I could have read it in German as well. But I don’t trust translations. And I don’t trust the German language. Growing up in Germany, the language has always been like an uncomfortable second skin I was forced into and obliged to wear for most of the time. I read into the Croatian copy that I got for my mom online. Or was it Serbian? I never know which is which. It wasn’t too bad, the beginning at least. Melodic. A bit like the original, but then, not quite.
So I stuck to English. And it didn’t bother me that I had to snuggle up to a dictionary while reading it for the first and second time, put the book aside whenever I stumbled over to me unknown vocabulary, loads of unknown words. I still felt safe in an odd way, convinced I had finally found one of the things I was looking for.
My copy is littered with notes and scribbles, translations, dog-ears and yellow marked phrases. The edges are battered, some even ripped off. I was drawn in from the very beginning, but once I got to the lower half of the first page, to this specific sentence that caught my eye and projected an undeniable image in my mind, I was completely hooked. It reads: “The old house on the hill wore its steep, gabled roof pulled over its ears like a low hat.” I couldn’t stop envisioning the house alive in the present time of Rahel and Estha, rotting away carelessly and haunted by all the ghosts that, once humans, used to inhabit its four corners. An old house trying to conceal its face, to hide from reproachful stares, from itself perhaps, or from what it had witnessed.
I understand that for somebody else, it’s just a sentence about a house, technically a personification, or just some silly metaphor as people would conclude. But for me, it was something else. Her words sparked a flame inside that seemed familiar, not distant like the India I had put away on a shelf a while ago without actually knowing it, but close somehow, like an unexpected memory that had been dozing in a disregarded part of my memory compartment and suddenly awoke with a start.
The story of Rahel and Estha is not only a story of twins forever trudging through deep mud, of love found and love lost. It’s a story about an entire country and its people and all the little nation states that exist in one all-regulating and ruthless nation state. It’s about privilege and authorities and about the forsaken ones who are obliged to suffer so that others can prosper. It’s about what remains behind after the storm has subsided and what we make of what is left. It’s about all of us.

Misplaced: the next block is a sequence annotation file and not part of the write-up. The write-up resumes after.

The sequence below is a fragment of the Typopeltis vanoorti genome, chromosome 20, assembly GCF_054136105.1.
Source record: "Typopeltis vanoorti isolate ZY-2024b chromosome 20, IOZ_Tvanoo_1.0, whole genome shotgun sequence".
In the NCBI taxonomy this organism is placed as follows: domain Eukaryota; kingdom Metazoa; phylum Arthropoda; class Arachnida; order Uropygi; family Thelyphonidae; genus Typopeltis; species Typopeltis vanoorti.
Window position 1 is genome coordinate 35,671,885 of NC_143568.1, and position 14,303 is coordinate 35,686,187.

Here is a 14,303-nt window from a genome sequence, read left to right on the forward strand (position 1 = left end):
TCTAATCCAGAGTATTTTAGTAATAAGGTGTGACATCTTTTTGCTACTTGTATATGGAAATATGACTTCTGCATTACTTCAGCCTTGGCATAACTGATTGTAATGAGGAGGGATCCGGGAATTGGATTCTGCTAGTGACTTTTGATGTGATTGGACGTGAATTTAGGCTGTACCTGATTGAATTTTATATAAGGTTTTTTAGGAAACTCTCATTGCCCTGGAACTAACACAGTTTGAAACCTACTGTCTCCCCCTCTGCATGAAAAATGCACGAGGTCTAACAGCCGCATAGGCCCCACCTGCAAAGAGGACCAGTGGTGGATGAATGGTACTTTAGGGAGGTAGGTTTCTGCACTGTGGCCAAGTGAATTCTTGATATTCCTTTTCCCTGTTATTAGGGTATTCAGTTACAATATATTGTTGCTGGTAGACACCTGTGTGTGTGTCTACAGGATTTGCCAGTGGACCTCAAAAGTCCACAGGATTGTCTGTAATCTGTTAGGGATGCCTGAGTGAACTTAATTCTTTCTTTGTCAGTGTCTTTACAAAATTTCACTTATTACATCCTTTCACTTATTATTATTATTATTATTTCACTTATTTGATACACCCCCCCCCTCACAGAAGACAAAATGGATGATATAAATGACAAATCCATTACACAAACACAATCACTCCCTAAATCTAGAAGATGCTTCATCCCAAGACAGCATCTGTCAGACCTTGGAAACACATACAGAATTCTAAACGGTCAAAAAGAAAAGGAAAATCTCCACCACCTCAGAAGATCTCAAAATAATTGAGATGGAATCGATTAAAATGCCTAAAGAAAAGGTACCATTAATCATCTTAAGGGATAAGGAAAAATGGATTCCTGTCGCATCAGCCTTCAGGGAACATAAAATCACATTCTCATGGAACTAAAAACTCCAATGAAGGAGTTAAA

I was in awe. I had never been to India, but whenever I read it, I was right there standing in front of the old mansion, crestfallen and worn down. I was in that little hut where Velutha’s brother was lying in the very corner his mother had died in. In the bathroom cubicle awkwardly trying to hold on to an arm or just any piece of fabric so that the person who’s turn it was wouldn’t have to sit on the stained toilet seat. I was just another sweating body jammed in the backseat of the car watching the raging Communists pass by. I was silently walking alongside Estha through the rain.
The images produced are so vivid and real, it felt natural and awkward in a way to return to Ayemenem – almost as if it was my story, my Ayemenem. And maybe that’s the reason I felt so connected because the story seemed incredibly familiar to me, still does, not like a mirror image, more like a distorted reflection on a piece of curved metal, or rippled in the water. But in any case similar – with religion and rebellion and flight and broken promises and a house left behind that had to suffer through it all alone, standing tall and breaking down in shame, deserted in the end with the hat pulled almost to the tip of the nose, with holes in places where homes are not supposed to have holes.